OSHA is not providing specific solutions for every department of every grocery store, but the general recommendations should be useful. OSHA expects that a grocery store may need to implement a variety of solutions to address issues in different areas of the store. However, OSHA does not expect all of the solutions to be used in a single grocery store. The solutions are not intended to be an exhaustive list. Grocery store managers are encouraged to develop innovative ergonomic solutions that are appropriate to their workplace. These are only examples of ergonomic solutions which individual store managers should consider as a starting point. Managers are encouraged to look for other innovative methods that will meet their store's needs.

Employers should pay particular attention to ergonomic issues when redesigning existing stores or designing new ones. At that time, major changes are easier to implement and ergonomic design elements can be incorporated at little or no additional cost. (12)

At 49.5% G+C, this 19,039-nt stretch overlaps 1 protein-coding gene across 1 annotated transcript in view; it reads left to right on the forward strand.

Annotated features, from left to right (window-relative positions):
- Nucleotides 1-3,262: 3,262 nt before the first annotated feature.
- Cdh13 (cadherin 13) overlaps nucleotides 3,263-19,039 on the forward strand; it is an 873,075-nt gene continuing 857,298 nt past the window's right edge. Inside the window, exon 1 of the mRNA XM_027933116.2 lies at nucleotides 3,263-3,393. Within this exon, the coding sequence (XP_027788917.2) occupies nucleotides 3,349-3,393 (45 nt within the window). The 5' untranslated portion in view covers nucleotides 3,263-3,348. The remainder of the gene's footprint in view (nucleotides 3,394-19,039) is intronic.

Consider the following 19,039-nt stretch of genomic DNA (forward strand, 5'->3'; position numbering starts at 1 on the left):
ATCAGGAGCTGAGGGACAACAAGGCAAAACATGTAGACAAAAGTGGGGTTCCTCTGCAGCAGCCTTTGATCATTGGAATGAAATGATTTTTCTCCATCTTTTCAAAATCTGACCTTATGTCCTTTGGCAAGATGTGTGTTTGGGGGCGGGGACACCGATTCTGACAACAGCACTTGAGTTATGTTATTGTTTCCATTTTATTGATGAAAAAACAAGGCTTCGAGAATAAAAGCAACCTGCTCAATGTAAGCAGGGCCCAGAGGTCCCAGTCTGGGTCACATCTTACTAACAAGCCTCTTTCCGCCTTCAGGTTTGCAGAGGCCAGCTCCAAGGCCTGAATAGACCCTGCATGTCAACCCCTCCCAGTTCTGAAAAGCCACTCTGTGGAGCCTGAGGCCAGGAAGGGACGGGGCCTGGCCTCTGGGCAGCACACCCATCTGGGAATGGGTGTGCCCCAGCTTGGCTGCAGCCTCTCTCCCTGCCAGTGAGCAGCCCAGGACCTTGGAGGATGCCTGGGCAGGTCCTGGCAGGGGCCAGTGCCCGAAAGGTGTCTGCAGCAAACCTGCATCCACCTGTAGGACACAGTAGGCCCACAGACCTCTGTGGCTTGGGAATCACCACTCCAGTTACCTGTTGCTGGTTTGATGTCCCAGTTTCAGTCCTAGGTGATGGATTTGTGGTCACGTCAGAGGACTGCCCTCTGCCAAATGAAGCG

King Kullen Grocery Company reported that they initiated a three-fold approach to effectively manage checkout repetitive motion concerns. First, they initiated training for cashiers, store managers and management personnel. They focused training for checkers on awareness of repetitive motion issues, good work practices, and the value of early injury reporting.

Second, King Kullen changed the design of their checkout stations and scanners. The changes included using a combined scanner and scale to reduce lifting and twisting arm motions, and locating the scanner directly in front of the cashier to reduce torso twisting. Finally, King Kullen worked to return injured employees to work as quickly as possible. Under their program, a nurse contacts injured employees within 48 hours of their injury and monitors their care until they return to work.

According to King Kullen, by putting these changes in place, they reduced MSD incidents from 21 in 1992 to 5 in 1996. (13)



IMPLEMENTING SOLUTIONS:

Downloadable Version of Implementing Solutions
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STOREWIDE ERGONOMIC SOLUTIONS

General Title Graphic - Introducing Storewide Ergonomic Solutions
This section describes storewide ergonomic principles on safe work practices employees can follow to reduce their risk of injury. Employers should train employees to use these techniques and design stores to make it easy to do so.